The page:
COVID? Flu? Cold? How can you tell the difference?

Good Question: Is it possible to have several of them at once?
COVID? Flu? Cold? How can you tell the difference?
Published: Jan. 7, 2022 at 4:38 PM EST
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CHARLOTTE, N.C. (WBTV) -Is it COVID? A cold? Or the flu?

It’s that time of year when all three are spreading and sometimes the symptoms can overlap.

So how do you know the difference? And is it possible to have several of them at once?

Those are all good questions.

So we took those questions to Dr. Charles Bregier from Novant Health.

Dr. Charles Bregier: “The common cold, you know, is caused mostly by rhinoviruses, but also some other kinds of viruses you know. Common cold typically is a runny nose, congestion, maybe a little bit of headache, some sneezing, a little bit of a sore throat or scratchy throat, sometimes a bit of a fever - fairly mild symptoms.”

OYST Jamie Boll: So then transition into flu. How does that look different?

Dr. Bregier: “So, flu is caused by a variety of different influenza viruses, and it tends to be a somewhat of a more severe disease, especially in young people and in old people. So more typically people have more cough, more headache, more fever, more muscle aches and just feeling bad. It tends to last a little bit longer. Common cold typically lasts a couple of days up to a week. Flu can last a little bit longer than that.”

Boll: Then how might that differ from COVID?

Dr. Bregier: “So that’s where it gets tricky. Yeah, because COVID can be manifested with any of the symptoms I just mentioned of a common cold or any of the symptoms of the flu I just mentioned. So, one thing that tends to be a little bit more unique with COVID is it is often associated with the cough.”

“Cough is you know, probably the primary symptom people can expect to have, and it tends to be kind of a dry cough, which means you’re just kind of hacking and really not really bringing up a whole lot of phlegm.”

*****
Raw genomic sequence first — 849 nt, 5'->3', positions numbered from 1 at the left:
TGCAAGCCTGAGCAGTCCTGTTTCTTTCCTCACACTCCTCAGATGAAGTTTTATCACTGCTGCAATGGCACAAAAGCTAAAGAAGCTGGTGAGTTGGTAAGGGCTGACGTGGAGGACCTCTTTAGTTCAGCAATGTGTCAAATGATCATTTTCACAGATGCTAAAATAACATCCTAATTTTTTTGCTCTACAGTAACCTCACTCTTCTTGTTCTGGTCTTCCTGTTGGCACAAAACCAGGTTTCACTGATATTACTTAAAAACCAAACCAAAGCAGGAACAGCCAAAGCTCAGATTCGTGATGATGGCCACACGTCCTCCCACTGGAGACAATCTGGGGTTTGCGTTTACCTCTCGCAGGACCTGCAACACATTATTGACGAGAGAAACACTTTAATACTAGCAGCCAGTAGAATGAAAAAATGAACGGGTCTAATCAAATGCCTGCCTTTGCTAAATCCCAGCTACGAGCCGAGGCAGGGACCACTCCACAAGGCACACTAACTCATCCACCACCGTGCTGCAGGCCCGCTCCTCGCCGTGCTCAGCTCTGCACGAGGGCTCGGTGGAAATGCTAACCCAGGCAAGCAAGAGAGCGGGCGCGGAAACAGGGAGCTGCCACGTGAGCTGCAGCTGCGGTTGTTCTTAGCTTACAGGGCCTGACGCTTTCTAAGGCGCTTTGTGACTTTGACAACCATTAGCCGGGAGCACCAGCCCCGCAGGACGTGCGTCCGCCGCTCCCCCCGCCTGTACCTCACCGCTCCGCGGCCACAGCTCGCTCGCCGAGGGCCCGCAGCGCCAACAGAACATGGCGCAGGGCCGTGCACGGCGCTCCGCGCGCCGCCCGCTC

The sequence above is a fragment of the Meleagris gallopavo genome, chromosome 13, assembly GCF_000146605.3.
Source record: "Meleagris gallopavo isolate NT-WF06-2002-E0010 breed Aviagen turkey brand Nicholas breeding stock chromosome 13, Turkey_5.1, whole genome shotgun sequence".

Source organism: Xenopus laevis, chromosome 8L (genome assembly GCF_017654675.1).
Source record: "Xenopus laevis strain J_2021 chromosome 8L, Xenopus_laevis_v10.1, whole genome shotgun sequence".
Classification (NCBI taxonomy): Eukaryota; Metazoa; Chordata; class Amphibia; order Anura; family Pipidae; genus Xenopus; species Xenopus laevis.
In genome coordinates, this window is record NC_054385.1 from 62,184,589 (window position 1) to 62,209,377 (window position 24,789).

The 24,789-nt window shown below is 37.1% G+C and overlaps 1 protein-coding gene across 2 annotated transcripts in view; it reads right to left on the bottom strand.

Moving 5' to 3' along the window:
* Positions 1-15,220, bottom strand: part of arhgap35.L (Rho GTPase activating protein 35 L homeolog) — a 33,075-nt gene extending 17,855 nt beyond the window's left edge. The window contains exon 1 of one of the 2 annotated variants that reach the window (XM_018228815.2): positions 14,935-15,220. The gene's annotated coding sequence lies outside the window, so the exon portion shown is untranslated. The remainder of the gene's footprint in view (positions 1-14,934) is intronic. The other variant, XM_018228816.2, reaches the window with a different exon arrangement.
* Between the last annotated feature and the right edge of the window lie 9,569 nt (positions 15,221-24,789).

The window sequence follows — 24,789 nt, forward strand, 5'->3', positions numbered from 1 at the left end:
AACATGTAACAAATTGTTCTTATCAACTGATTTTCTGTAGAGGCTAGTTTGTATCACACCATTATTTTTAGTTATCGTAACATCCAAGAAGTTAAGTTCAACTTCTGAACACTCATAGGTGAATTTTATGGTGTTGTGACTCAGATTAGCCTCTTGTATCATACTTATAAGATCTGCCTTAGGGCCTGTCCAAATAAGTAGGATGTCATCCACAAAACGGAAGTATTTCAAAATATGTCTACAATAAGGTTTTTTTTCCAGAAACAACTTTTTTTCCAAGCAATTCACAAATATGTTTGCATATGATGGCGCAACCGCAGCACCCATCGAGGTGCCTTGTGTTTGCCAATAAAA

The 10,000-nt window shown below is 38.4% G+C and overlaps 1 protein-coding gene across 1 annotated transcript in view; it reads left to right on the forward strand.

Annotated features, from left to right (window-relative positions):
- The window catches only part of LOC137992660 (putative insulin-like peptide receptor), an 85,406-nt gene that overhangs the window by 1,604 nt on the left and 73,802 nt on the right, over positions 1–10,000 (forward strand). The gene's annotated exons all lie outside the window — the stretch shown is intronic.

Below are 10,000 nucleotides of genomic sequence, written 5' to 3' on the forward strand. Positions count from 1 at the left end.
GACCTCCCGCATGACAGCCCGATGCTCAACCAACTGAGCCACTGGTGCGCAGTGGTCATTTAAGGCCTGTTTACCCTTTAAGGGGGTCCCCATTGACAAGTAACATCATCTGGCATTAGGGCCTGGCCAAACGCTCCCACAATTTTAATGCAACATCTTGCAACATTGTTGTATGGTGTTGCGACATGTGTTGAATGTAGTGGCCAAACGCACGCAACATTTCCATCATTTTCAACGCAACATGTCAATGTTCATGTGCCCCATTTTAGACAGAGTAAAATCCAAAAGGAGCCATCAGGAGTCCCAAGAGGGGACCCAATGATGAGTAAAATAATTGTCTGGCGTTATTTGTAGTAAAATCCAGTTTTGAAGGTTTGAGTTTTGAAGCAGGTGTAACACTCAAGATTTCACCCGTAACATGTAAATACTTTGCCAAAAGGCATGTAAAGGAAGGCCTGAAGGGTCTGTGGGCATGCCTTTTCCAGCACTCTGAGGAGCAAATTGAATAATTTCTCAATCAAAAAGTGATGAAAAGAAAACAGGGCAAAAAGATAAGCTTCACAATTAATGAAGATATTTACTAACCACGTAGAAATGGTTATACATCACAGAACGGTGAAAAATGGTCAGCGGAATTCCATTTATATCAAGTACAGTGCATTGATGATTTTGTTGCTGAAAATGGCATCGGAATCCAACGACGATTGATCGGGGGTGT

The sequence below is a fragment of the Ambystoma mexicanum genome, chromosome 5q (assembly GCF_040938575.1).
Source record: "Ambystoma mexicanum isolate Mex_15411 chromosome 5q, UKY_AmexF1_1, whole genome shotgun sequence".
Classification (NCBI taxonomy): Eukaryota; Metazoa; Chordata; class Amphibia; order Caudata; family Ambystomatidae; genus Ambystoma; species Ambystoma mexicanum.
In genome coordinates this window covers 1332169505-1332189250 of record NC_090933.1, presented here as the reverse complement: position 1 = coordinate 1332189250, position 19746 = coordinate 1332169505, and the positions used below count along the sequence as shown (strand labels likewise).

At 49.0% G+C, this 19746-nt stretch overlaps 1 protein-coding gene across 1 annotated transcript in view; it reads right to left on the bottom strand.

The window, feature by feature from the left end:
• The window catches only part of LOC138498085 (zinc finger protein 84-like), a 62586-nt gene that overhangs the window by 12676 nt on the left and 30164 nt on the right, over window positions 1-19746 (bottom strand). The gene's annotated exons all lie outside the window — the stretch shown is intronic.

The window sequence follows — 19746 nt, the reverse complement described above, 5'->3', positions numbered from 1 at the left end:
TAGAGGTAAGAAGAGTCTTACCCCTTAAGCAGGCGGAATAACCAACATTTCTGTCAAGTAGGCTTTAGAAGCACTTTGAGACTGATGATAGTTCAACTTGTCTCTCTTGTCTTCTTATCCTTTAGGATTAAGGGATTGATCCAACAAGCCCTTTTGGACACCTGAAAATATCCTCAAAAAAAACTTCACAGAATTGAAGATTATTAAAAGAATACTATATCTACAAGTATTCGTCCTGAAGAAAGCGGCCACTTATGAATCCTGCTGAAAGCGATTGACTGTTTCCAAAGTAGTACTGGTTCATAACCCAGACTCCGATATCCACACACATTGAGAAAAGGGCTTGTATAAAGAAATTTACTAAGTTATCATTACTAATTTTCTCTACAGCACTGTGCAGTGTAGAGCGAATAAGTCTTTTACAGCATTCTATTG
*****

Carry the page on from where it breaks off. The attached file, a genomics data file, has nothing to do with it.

“Also, it’s perhaps a little bit more commonly associated with loss of smell and taste, although a cold can also be associated with loss of smell and taste because of the nasal congestion and stuffiness that you have. So, there is a lot of overlap between them, and you know, I think at this day and age you know right now when we’re in this. You know horrific omicron surge with so many you know millions of people each week testing positive. Now, in this country, we want to be careful to not attribute symptoms. But to just a minor cold or something like that, if you may in fact have COVID because COVID is very contagious.”

Boll: Sure, we’ve been seeing some headlines lately and it kind of gets people’s attention. Can you get more than one of these at a time, both flu and COVID or even a common cold?

Dr. Bregier:You can. You can get multiple different viruses at the same time. It is unlucky, but if you think about it, you know often when you have one virus, one viral infection of some sort, it can kind of suppress your immune system a little bit which could put you at greater risk for developing another type of a viral infection. So yeah, it’s not uncommon to see multiple viral infections, either at the same time or back to back to back.”

Boll: Does that make an outcome potentially worse if you get both at the same time?

Dr. Bregier: “So yes, certainly if you have flu and COVID at the same time, it puts you at higher risk for ending up in the hospital and a more severe outcome. That’s why you know we’ve been messaging all along. Please go ahead and get your flu shot, along with your COVID vaccines and do the best you can to try to prevent getting either one of them.”

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